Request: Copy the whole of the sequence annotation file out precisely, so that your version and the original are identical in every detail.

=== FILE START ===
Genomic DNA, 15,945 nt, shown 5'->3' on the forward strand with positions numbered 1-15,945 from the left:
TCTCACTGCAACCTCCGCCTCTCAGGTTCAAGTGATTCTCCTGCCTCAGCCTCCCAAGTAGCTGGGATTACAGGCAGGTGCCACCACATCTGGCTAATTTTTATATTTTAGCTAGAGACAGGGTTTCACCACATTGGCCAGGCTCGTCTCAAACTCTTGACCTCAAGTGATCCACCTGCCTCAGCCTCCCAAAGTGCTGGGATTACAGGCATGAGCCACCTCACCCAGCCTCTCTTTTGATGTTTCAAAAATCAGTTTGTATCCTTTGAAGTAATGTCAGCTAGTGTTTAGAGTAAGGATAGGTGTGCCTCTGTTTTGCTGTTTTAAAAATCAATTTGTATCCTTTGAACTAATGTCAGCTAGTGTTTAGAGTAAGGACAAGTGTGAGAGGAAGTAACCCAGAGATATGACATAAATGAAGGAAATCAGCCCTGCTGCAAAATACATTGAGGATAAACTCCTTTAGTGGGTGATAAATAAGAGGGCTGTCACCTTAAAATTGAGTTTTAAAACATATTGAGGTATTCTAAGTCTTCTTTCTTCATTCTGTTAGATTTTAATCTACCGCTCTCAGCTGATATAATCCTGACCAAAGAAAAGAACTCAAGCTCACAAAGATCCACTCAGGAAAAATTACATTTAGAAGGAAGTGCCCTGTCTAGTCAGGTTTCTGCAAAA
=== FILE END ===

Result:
Genomic DNA, 15,945 nt, shown 5'->3' on the forward strand with positions numbered 1-15,945 from the left:
TCTCACTGCAACCTCCGCCTCTCAGGTTCAAGTGATTCTCCTGCCTCAGCCTCCCAAGTAGCTGGGATTACAGGCAGGTGCCACCACATCTGGCTAATTTTTATATTTTAGCTAGAGACAGGGTTTCACCACATTGGCCAGGCTCGTCTCAAACTCTTGACCTCAAGTGATCCACCTGCCTCAGCCTCCCAAAGTGCTGGGATTACAGGCATGAGCCACCTCACCCAGCCTCTCTTTTGATGTTTCAAAAATCAGTTTGTATCCTTTGAAGTAATGTCAGCTAGTGTTTAGAGTAAGGATAGGTGTGCCTCTGTTTTGCTGTTTTAAAAATCAATTTGTATCCTTTGAACTAATGTCAGCTAGTGTTTAGAGTAAGGACAAGTGTGAGAGGAAGTAACCCAGAGATATGACATAAATGAAGGAAATCAGCCCTGCTGCAAAATACATTGAGGATAAACTCCTTTAGTGGGTGATAAATAAGAGGGCTGTCACCTTAAAATTGAGTTTTAAAACATATTGAGGTATTCTAAGTCTTCTTTCTTCATTCTGTTAGATTTTAATCTACCGCTCTCAGCTGATATAATCCTGACCAAAGAAAAGAACTCAAGCTCACAAAGATCCACTCAGGAAAAATTACATTTAGAAGGAAGTGCCCTGTCTAGTCAGGTTTCTGCAAAA